Where I found GC lacking the other day is in selection operations and direct pixel-pushing. I was trying to do a color-shift on one area of a picture. The magic wand tool did a usable job of selecting the area I needed to work on. However, while there were plenty of filters and color-shift tools, none of them would operate on a selection. And the lack of any brush tool made it too hard to do the shift manually.

GraphicConverter's interface is sprawling and disorganized. Menu organization makes little sense, there are loads of items I can't even begin to guess the function of (everything on the "Special" menu, Effect menu is disorganized, use of terms like "Trim" instead of Crop, etc, etc), the preferences window is an ABOMINATION, and the price goes up (what was so great about 6.0 that warrants paying again?) and the functionality and interface just doesn't improve.

Pixelmator is indeed a breath of fresh air. I've stuck with Photoshop Elements 2.0 for ages, as the interface works and the functions are almost exactly what I need (full screen and better masking tools are about all I miss). But... it isn't Universal, and the interface is getting a bit tired (not that I like anything they've done since...).

Once a few more features are added (mostly in the realm of selection improvements, and turning off transparency!), I'll be more than happy to plunk down money for it. :)

Have you guys looked at DrawIt?
A new version will be released soon:

It's got a lot of the functionality that both Acorn and Pixelmator have, and some more :-)

am i the only one who has noticed that there are huge feature omissions in Pixelmator which make it pretty lousy for photo-editing ?
like any tool to alter the colour balance of an image for example...

as a side note about the Photoshop updates no longer being relevant; i am professionally a photographic retoucher i work predominantly in Photoshop. the new tools in each PS revision redefine what's possible within the industry.


" The Mac version of Photoshop Elements 6 is planned for 2008 and looks more like Lightroom than Photoshop. I don’t think I have any use for such a product."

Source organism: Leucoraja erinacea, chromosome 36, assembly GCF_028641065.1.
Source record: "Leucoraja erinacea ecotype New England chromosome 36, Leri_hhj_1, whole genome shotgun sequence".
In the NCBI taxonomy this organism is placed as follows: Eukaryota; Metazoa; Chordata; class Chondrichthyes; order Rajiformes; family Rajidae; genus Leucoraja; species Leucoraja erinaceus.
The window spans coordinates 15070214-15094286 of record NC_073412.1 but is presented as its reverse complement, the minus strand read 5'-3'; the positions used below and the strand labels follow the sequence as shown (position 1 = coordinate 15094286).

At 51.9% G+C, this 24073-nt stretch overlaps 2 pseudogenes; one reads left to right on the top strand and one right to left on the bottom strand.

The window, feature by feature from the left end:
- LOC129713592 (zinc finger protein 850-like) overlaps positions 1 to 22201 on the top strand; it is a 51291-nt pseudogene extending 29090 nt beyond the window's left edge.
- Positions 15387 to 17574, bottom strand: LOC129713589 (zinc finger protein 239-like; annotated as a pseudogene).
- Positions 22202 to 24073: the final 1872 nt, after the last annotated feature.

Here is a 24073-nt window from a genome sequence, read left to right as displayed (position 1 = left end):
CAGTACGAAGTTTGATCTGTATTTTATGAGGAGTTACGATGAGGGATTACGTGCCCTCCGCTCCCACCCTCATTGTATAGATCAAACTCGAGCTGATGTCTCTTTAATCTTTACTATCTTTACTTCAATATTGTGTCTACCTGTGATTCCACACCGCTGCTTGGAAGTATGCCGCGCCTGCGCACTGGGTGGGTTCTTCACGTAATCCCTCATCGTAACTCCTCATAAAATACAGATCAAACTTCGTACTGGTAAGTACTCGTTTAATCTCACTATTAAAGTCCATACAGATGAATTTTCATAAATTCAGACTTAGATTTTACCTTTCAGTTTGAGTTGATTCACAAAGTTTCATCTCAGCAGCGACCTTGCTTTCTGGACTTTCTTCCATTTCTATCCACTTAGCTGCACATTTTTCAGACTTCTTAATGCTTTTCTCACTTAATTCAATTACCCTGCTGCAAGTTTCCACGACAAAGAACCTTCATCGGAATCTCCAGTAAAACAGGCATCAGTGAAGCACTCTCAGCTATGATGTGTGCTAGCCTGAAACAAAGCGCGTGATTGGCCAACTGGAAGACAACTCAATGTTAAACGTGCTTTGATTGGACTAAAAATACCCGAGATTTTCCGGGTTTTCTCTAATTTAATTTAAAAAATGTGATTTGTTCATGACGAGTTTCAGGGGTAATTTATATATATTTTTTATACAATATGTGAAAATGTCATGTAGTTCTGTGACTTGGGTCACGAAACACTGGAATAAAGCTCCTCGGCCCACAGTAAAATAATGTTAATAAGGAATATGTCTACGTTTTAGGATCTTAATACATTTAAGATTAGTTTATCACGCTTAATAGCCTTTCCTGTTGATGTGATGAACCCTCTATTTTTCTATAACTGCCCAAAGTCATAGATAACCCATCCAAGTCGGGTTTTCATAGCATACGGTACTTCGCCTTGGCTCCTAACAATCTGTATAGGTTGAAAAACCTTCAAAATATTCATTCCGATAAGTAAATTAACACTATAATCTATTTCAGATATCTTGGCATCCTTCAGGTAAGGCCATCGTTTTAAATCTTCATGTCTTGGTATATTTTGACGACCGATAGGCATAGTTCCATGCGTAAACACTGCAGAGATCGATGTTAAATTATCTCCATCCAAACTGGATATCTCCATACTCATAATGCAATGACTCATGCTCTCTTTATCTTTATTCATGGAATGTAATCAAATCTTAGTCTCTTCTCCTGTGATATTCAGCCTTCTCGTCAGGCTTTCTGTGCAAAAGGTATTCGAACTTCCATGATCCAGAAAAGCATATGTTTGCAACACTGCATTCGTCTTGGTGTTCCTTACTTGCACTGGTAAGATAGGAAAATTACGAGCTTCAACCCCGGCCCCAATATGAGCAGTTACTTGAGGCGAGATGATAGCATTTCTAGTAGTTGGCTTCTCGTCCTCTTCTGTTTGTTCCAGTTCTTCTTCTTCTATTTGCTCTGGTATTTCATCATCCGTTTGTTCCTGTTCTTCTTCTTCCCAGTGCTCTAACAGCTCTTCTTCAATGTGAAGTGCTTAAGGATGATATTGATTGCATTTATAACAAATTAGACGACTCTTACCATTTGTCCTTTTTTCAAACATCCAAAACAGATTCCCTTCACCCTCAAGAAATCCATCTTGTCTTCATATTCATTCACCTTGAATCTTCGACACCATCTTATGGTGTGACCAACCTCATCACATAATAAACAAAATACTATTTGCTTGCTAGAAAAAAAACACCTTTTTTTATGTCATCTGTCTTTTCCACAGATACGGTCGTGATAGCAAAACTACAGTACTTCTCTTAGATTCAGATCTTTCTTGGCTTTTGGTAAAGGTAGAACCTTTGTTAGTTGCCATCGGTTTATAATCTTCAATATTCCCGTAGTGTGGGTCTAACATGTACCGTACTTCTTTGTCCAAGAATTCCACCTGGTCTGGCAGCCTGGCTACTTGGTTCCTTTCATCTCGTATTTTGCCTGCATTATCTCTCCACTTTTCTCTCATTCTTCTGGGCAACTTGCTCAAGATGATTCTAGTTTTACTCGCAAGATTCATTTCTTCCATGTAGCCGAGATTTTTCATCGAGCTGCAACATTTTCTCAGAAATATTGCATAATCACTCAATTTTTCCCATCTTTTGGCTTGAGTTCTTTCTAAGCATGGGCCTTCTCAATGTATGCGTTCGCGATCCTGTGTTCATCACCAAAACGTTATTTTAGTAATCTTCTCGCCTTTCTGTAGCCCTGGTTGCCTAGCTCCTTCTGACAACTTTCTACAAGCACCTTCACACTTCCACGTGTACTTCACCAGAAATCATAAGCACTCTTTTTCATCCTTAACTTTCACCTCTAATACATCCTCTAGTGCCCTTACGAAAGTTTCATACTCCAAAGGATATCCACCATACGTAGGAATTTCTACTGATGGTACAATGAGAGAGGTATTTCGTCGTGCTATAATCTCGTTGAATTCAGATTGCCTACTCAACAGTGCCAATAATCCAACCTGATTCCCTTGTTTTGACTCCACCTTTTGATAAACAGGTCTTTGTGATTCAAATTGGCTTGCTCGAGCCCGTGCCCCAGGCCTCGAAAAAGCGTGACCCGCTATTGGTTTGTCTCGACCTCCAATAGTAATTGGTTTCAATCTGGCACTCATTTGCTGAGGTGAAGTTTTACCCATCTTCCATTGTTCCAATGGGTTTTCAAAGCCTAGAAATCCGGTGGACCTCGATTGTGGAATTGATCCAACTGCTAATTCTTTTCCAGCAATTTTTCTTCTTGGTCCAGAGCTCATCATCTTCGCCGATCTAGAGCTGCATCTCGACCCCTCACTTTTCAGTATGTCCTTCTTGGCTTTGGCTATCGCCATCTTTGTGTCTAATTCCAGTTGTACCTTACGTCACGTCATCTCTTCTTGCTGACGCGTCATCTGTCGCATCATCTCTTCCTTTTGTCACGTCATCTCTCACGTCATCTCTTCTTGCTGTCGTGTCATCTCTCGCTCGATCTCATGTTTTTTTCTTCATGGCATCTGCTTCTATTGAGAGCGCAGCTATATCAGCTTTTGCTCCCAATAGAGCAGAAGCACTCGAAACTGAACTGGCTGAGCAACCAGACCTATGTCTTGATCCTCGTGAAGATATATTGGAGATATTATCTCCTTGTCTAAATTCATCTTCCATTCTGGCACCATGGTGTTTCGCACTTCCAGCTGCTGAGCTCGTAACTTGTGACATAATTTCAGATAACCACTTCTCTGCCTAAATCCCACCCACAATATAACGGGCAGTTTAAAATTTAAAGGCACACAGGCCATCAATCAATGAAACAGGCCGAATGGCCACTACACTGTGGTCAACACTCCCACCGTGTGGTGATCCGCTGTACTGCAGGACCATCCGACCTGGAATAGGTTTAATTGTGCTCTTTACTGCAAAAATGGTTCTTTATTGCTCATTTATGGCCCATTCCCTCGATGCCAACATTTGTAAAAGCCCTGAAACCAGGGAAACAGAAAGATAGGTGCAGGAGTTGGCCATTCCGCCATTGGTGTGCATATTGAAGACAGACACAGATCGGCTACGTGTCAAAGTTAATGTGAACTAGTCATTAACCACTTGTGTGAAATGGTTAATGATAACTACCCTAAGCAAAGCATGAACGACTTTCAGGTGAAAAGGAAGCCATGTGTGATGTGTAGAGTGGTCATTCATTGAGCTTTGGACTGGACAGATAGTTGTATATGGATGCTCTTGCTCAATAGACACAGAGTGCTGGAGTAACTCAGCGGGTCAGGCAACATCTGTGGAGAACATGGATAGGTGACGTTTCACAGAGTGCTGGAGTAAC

Er, it's a $99 product. It's a consumer version of Photoshop. In earlier versions they co-marketed it with an iPhoto-style app for managing your pictures; apparently they've integrated that into Elements 6, which is probably why it looks like a consumer version of Lightroom. That may be why the Lightroom-ness is played up in the marketing materials - it's a new feature.

They are not marketing their $99 home product as a equivalent for their $299 Lightroom product.

Alex, You're probably not alone, but let's not forget that PS is in version 9.0 and Pixelmator is version 1.0. It's a great start but likely won't ever be a replacement for Photoshop for the pros. However, Pixelmator has a few tricks up its sleeve that Photoshop cannot perform most of the distortion filters can be moved around the image which makes it a great creative companion to Photoshop. Version 2.0 will likely have many of the issues resolved. I'm excited to think about what the creators have in store for Pixelmator. It's not like they have to be locked into as rigid of a development plan as Adobe. They have plenty of room to be innovative and hopefully Leopard will solve some of the memory leaks in Core Image.

I would just like to add that Graphic Converter is a great value and Lemke's program shouldn't be picked on that much. IT WASN'T MADE TO BE A PHOTOSHOP REPLACEMENT. It is a swiff army knife/multipurpose tool for people needing to change/manage their pictures. It wasn't made to be a retoucher or pixel pusher. If you want a free pixel pusher, try Pixen. If you want to retouch pictures, use Photoshop, Gimp, Elements, Seashore, Pixelmator or Acorn. After all, Thorsten is just one guy and has had to listen to everyone's suggestion for what completes his/her pipeline. GCX does what it was designed to do well and apparently Apple computer recognized that or else they would not have included it with Mac OSX.

As mentioned by Pieter, Drawit is a very cool application...
I bought the licence for Acorn, Pixelmator and Drawit and must admit that should I have started with Drawit I would probably not have bought the 2 others...
Its interface is nice and clean, it offers vectors (which Acorn and Pixelmator do not) and the ability for any vector-based shape you may create to be used as a mask. Very cool !!!